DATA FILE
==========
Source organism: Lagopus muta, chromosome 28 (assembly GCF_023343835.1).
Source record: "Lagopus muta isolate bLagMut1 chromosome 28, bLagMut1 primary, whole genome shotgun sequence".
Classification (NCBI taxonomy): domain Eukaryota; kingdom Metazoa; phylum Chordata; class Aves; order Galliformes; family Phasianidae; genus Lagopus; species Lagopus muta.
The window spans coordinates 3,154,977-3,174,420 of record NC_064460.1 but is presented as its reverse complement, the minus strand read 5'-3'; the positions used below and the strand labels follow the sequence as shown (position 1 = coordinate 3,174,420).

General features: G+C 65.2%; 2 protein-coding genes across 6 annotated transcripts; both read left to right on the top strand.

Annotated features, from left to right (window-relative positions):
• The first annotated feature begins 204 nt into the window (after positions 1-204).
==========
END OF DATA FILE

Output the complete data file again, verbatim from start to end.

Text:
Source organism: Lagopus muta, chromosome 28 (assembly GCF_023343835.1).
Source record: "Lagopus muta isolate bLagMut1 chromosome 28, bLagMut1 primary, whole genome shotgun sequence".
Classification (NCBI taxonomy): domain Eukaryota; kingdom Metazoa; phylum Chordata; class Aves; order Galliformes; family Phasianidae; genus Lagopus; species Lagopus muta.
The window spans coordinates 3,154,977-3,174,420 of record NC_064460.1 but is presented as its reverse complement, the minus strand read 5'-3'; the positions used below and the strand labels follow the sequence as shown (position 1 = coordinate 3,174,420).

General features: G+C 65.2%; 2 protein-coding genes across 6 annotated transcripts; both read left to right on the top strand.

Annotated features, from left to right (window-relative positions):
• The first annotated feature begins 204 nt into the window (after positions 1-204).